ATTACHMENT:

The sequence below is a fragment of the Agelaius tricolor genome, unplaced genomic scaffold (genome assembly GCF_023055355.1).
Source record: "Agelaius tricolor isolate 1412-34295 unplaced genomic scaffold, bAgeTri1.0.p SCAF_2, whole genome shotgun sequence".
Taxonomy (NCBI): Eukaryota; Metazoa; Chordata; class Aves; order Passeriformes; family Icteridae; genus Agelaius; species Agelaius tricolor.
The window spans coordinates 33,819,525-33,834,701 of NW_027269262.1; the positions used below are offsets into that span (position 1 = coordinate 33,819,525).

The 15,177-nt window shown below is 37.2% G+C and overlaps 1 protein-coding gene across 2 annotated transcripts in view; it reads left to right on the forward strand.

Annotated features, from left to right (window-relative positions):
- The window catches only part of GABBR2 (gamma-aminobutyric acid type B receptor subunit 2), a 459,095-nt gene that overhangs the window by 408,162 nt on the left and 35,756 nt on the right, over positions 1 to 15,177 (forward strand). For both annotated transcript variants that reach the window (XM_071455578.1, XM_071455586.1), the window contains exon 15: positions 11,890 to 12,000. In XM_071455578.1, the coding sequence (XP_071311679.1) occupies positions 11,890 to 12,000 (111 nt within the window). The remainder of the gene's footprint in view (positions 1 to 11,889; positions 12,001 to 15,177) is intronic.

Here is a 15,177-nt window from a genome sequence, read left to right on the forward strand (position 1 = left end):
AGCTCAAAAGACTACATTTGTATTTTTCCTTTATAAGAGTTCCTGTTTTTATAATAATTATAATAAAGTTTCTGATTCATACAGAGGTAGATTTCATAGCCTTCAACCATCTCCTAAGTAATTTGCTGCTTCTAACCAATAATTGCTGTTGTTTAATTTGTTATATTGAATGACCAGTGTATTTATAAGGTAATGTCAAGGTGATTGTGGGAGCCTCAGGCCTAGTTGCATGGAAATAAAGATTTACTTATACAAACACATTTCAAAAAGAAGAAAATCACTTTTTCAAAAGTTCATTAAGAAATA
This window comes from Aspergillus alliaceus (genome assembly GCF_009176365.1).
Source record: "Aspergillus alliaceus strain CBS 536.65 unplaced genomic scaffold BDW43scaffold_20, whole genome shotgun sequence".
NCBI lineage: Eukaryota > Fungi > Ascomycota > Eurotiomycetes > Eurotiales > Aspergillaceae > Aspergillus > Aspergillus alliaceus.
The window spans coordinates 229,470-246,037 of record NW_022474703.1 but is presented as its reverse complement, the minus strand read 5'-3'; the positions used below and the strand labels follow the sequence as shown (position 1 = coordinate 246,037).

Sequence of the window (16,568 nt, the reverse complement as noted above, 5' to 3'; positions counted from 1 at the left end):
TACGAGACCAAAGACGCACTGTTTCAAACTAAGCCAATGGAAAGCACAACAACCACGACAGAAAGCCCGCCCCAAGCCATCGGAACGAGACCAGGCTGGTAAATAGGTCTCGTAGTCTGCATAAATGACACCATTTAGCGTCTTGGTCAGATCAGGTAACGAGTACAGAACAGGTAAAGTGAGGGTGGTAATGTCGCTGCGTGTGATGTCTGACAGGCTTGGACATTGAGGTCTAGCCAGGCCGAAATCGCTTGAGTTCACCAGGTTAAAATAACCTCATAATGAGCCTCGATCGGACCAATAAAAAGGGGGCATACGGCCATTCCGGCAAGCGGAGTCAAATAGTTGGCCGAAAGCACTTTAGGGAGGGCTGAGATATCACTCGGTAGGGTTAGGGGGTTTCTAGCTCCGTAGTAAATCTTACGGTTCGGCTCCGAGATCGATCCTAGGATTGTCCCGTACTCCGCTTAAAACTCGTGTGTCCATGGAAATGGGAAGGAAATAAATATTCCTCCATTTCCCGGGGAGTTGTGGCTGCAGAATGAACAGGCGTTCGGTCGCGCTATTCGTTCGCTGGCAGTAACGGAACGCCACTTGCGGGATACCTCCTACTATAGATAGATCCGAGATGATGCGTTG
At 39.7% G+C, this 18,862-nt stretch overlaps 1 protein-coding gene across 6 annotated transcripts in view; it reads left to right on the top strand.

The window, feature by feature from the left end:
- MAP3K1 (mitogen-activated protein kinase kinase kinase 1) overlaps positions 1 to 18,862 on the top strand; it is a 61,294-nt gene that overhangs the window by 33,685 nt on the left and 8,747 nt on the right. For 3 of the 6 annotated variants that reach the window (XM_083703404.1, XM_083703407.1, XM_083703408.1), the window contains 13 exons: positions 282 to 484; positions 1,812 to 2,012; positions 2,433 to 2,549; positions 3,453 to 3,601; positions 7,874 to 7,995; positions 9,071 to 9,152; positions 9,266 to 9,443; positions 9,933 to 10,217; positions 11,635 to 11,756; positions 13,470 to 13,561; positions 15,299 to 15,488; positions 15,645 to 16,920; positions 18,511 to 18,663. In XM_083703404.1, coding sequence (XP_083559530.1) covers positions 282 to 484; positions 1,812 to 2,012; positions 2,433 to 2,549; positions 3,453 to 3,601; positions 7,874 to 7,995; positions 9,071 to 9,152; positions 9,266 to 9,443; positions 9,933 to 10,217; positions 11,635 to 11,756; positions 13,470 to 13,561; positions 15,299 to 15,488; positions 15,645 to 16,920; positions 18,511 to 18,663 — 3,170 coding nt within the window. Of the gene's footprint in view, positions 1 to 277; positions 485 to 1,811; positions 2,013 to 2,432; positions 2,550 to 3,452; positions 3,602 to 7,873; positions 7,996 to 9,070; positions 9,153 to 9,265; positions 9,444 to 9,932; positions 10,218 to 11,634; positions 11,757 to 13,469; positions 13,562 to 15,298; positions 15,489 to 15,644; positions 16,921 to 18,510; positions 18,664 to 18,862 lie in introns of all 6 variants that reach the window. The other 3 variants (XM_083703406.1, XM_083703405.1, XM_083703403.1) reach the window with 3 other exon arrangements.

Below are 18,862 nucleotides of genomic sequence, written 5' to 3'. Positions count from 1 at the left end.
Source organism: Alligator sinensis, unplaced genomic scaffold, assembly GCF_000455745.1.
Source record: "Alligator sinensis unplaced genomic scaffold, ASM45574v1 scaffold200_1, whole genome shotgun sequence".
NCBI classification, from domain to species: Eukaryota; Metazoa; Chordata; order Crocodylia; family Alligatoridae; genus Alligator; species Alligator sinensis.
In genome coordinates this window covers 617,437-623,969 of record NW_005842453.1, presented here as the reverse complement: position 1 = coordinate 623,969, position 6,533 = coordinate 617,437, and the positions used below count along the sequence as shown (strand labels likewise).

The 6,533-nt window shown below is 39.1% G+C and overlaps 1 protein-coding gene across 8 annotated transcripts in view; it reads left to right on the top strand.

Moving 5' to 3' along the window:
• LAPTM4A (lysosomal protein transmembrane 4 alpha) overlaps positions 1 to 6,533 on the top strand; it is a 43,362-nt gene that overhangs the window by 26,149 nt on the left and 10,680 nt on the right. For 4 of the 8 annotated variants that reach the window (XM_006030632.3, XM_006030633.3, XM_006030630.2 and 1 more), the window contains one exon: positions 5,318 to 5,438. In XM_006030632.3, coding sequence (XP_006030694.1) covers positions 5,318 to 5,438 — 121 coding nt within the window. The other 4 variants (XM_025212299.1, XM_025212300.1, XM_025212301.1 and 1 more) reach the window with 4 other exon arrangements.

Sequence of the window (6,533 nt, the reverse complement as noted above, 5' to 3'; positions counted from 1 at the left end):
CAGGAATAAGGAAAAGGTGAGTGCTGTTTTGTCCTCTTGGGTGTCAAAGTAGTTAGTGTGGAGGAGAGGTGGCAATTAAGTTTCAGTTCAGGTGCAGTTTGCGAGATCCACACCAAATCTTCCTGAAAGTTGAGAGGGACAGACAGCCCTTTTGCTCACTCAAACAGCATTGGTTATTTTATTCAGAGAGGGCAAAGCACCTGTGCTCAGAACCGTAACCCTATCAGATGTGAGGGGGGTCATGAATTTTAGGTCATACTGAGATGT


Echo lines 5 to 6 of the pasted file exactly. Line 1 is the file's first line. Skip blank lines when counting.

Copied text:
The 15,177-nt window shown below is 37.2% G+C and overlaps 1 protein-coding gene across 2 annotated transcripts in view; it reads left to right on the forward strand.

Annotated features, from left to right (window-relative positions):